There is a lot of information out there on designing a menu with regards to eye patterns, fonts, layouts, category management, wording and cost. Nevertheless, it is important to remember that your menu is your best marketing tool and to treat it as such.
Having worked as a restaurant and retail consultant for the past 30 years for hundreds of restaurants, convenience and grocery stores and other types of foodservice operations, I can confidently tell you that a well-written and well-designed menu is your most powerful merchandising and marketing tool.
Here are a few tips for creating an effective menu that sells:
1. Use colours to enhance your menu
The colours you select for both your printed menus and menu boards should be warm and inviting, and should match the branding of your operation. They should also complement your interior design, quality of food and price range. Use a maximum of three colours, and make sure the colours give enough contrast so your menu stands out. Your menu boards need to be properly lit as well. More than any other aspect of the menu, colour has a definite psychological purpose that not only stimulates the appetite, but calls attention to particular foods. For example, a green background sells fresh soups and salads, a yellow background sells breakfast items and a red background sells desserts. As part of your branding, your logo should appear frequently on your menu. Your brand should be prominently featured in your uniforms, décor and promotional materials that complement your menu design.
2. Include product origins in your menu descriptions
On May 23, 2015, hundreds of thousands of concerned individuals gathered across 38 countries and 428 cities to join in peaceful protests against the Monsanto Company and its genetically modified food products and pesticides. Customers today are more concerned about where their food comes from and how it was grown, so make sure you put this information in your menu description where you are using good quality and local suppliers. For example, a menu description for a burger could read, “Grain fed beef with no antibiotics from XYZ Farms on a seven-grain organic roll from ABC Bakery.”
3. Make it user-friendly
Ensure that your menu is user-friendly. If you offer too many items and choices, you end up confusing your customers. One way of doing this is to have separate menus for your drinks and desserts. These items can get lost in your main menu, but will attract more attention on their own – especially with photos. Meal combinations are also a good way of both up-selling extra items and helping your customers make quick decisions.
4. Use local foods on your menu
Using local produce allows you to add variety to your restaurant menu, changing it with the seasons and is a good marketing tool. Today, this goes beyond just fruits and vegetables. It can refer to sustainable beef and seafood, artisan foods, homemade desserts or hyper-local restaurant gardens. Local foods are often fresher, taste better, offer more variety and protect the environment: all reasons that will win with your clientele. Add terms like locally-grown and fresh from the farm to your menu description and watch these items fly out of the kitchen.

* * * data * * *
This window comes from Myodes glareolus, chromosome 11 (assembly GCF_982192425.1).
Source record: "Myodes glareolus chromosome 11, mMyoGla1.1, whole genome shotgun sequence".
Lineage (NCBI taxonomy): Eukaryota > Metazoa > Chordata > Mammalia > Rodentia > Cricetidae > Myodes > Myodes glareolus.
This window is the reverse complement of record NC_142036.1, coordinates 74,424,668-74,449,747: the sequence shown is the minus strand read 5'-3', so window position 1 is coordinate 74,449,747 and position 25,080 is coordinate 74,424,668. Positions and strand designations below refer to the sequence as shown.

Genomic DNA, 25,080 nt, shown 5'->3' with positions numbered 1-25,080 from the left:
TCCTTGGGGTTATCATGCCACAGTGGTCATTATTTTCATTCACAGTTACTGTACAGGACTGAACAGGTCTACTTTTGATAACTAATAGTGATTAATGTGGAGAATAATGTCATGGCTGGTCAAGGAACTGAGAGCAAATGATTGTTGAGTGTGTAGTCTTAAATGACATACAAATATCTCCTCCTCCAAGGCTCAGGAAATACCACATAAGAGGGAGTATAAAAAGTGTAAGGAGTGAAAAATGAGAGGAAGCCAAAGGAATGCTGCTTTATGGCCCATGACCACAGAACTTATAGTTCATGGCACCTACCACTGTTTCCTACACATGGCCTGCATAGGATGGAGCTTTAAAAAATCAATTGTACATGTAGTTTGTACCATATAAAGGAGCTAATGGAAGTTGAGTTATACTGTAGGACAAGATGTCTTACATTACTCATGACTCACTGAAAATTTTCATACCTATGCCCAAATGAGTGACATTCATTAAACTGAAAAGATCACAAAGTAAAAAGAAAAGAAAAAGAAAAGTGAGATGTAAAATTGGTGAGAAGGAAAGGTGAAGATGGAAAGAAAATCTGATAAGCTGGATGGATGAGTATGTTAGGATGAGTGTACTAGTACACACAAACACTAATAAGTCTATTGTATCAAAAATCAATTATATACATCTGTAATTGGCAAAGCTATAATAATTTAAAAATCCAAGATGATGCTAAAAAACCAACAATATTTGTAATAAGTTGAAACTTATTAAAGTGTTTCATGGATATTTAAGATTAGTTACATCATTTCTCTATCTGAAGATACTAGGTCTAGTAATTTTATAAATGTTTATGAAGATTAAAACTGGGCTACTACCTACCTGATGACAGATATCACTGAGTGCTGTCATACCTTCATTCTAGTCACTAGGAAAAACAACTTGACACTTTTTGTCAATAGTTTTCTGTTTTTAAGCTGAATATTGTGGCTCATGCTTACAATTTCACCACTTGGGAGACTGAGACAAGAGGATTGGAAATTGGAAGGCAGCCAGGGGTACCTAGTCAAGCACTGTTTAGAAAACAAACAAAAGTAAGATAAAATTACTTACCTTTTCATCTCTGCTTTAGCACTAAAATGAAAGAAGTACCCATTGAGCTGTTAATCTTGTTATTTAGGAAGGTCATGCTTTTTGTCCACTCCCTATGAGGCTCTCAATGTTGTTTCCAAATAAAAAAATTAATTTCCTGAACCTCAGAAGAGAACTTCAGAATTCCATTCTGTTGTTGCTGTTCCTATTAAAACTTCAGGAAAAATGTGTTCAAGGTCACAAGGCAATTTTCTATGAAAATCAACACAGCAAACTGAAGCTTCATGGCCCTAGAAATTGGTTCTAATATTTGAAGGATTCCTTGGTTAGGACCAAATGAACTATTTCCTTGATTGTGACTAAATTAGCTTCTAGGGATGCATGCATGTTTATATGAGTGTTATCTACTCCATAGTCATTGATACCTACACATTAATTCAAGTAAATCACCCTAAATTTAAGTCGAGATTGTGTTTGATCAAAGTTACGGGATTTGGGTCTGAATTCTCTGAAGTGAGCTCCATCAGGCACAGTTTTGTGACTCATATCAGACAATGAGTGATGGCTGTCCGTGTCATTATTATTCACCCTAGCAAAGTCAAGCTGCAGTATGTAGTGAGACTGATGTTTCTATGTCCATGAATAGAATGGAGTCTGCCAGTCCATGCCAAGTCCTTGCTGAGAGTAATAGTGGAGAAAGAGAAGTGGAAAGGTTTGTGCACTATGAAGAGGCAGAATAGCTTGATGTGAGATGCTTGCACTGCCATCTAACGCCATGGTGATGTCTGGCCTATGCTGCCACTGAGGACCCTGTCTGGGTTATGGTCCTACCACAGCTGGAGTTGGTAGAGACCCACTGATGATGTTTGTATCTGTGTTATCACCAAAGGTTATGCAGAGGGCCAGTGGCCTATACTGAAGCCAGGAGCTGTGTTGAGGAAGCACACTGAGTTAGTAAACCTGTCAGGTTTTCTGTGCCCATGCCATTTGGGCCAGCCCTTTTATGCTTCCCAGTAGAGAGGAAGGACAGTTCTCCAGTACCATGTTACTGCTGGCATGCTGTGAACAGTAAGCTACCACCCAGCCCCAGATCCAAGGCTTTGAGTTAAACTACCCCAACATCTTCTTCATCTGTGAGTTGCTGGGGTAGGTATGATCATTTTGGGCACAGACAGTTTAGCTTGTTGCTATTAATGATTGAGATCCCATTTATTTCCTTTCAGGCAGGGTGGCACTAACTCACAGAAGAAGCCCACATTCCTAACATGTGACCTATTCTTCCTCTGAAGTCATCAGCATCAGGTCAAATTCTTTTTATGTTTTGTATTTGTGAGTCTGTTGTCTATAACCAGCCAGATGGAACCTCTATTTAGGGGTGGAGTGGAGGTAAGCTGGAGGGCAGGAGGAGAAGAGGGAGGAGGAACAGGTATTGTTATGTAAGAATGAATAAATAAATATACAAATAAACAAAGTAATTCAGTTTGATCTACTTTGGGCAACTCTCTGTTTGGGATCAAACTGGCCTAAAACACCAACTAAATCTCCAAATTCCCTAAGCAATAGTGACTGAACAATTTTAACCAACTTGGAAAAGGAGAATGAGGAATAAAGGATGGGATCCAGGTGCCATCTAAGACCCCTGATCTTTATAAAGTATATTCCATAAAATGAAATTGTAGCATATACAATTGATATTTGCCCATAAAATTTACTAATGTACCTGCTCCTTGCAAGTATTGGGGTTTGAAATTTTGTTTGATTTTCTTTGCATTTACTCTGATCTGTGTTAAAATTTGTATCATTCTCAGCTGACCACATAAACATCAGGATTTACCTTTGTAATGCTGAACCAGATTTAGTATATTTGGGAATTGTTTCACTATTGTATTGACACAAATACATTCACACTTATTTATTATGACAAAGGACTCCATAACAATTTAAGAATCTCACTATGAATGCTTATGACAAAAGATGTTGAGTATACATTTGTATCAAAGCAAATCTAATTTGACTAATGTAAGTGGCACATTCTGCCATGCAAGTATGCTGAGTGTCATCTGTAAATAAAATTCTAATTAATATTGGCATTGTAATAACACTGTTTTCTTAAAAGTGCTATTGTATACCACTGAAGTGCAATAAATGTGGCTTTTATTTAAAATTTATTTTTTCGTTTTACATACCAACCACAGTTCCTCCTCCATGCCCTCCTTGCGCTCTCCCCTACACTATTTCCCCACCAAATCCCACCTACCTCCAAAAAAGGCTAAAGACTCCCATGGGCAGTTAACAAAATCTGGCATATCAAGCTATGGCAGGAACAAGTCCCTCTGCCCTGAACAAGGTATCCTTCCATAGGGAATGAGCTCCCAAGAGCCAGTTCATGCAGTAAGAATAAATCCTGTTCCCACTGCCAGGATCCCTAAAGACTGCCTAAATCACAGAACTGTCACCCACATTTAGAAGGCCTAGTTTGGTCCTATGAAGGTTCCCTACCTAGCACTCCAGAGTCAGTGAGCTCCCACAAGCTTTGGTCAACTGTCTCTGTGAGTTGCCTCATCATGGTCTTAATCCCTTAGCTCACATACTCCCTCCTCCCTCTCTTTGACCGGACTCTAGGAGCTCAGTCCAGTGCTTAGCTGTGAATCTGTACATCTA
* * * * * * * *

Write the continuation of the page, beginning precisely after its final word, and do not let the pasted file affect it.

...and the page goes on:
5. Don’t use a menu that is out of date
Don’t use the same menu that you have had in your restaurant for the past 10 years. Update your menu regularly, preferably to fit the different seasons featuring fresh or local foods. Keep all your signature dishes and customer favourites, but take the opportunity to try out new menu items by first offering them as appetizers. If they get good reviews, then make it an entree on your next menu revision. You can also offer daily specials. Consider adding the specials that received the best feedback onto the menu permanently.
6. Be aware of your kitchen’s performance level
If you try to offer a large and complex menu out of a tiny commercial kitchen you may run into serious problems during lunch and dinner rushes. Your restaurant kitchen should be between 15 to 25 per cent of the total space in your restaurant. Any smaller and you run the risk of limiting how much you can serve during a shift. Any larger and you are wasting prime real estate that could be used for customer seating. The bigger the kitchen, the more menu items you should consider offering.
7. Train your staff
A good menu is most effective when combined with well-trained and knowledgeable staff. Make sure your staff knows your menu inside and out, and gets the opportunity to taste everything on the menu so that they can make recommendations to undecided customers. Your staff should also be able to answer any possible question a customer might have about the menu.
About the author:
Diane Chiasson, FCSI, president of Chiasson Consultants Inc., has been helping foodservice, hospitality and retail operators increase sales for over 25 years. She is recognized as the industry leader in providing innovative and revenue-increasing foodservice and retail merchandising programs, interior design, branding, menu engineering, marketing and promotional campaigns, and much more. Contact her at 416-926-1338, toll-free at 1-888-926-6655 or email@example.com, or visit www.chiassonconsultants.com.